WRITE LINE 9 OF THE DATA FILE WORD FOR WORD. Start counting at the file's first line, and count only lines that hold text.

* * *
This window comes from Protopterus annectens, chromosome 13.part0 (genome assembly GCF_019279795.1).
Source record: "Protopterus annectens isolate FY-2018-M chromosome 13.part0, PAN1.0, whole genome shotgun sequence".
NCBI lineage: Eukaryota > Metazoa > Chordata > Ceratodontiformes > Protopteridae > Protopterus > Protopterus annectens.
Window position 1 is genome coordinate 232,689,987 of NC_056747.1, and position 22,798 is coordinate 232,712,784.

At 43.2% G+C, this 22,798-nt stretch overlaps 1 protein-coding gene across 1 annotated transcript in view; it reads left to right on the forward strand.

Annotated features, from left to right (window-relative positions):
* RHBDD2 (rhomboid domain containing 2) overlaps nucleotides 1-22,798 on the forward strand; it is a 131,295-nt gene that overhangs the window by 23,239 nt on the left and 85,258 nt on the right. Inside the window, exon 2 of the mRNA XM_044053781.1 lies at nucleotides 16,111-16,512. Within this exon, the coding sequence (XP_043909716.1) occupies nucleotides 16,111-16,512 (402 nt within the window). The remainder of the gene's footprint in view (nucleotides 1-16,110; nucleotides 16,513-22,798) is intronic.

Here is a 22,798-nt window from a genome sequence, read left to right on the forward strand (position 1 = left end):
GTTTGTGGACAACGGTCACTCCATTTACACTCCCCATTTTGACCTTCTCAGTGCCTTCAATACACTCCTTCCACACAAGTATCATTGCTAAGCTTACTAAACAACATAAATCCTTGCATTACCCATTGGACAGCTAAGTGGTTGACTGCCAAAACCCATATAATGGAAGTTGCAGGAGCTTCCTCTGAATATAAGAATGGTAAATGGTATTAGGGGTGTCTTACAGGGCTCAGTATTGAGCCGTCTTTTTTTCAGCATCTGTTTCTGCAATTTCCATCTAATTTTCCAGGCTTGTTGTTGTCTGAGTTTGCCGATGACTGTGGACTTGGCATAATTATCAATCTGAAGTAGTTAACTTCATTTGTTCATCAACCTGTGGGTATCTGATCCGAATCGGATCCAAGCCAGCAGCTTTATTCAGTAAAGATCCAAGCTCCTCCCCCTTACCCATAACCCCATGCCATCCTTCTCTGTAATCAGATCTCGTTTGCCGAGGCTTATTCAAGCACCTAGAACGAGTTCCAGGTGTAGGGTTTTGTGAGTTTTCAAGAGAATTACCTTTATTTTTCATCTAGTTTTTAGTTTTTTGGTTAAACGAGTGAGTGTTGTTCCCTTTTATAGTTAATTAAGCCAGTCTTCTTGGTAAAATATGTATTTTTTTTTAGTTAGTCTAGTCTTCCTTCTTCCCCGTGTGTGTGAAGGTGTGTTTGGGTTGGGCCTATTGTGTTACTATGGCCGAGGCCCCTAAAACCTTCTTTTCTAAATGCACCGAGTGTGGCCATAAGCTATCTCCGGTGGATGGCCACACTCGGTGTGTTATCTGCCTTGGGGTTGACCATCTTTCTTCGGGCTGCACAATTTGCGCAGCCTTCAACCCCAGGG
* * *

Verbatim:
GTTTGTGGACAACGGTCACTCCATTTACACTCCCCATTTTGACCTTCTCAGTGCCTTCAATACACTCCTTCCACACAAGTATCATTGCTAAGCTTACTAAACAACATAAATCCTTGCATTACCCATTGGACAGCTAAGTGGTTGACTGCCAAAACCCATATAATGGAAGTTGCAGGAGCTTCCTCTGAATATAAGAATGGTAAATGGTATTAGGGGTGTCTTACAGGGCTCAGTATTGAGCCGTCTTTTTTTCAGCATCTGTTTCTGCAATTTCCATCTAATTTTCCAGGCTTGTTGTTGTCTGAGTTTGCCGATGACTGTGGACTTGGCATAATTATCAATCTGAAGTAGTTAACTTCATTTGTTCATCAACCTGTGGGTATCTGATCCGAATCGGATCCAAGCCAGCAGCTTTATTCAGTAAAGATCCAAGCTCCTCCCCCTTACCCATAACCCCATGCCATCCTTCTCTGTAATCAGATCTCGTTTGCCGAGGCTTATTCAAGCACCTAGAACGAGTTCCAGGTGTAGGGTTTTGTGAGTTTTCAAGAGAATTACCTTTATTTTTCATCTAGTTTTTAGTTTTTTGGTTAAACGAGTGAGTGTTGTTCCCTTTTATAGTTAATTAAGCCAGTCTTCTTGGTAAAATATGTATTTTTTTTTAGTTAGTCTAGTCTTCCTTCTTCCCCGTGTGTGTGAAGGTGTGTTTGGGTTGGGCCTATTGTGTTACTATGGCCGAGGCCCCTAAAACCTTCTTTTCTAAATGCACCGAGTGTGGCCATAAGCTATCTCCGGTGGATGGCCACACTCGGTGTGTTATCTGCCTTGGGGTTGACCATCTTTCTTCGGGCTGCACAATTTGCGCAGCCTTCAACCCCAGGG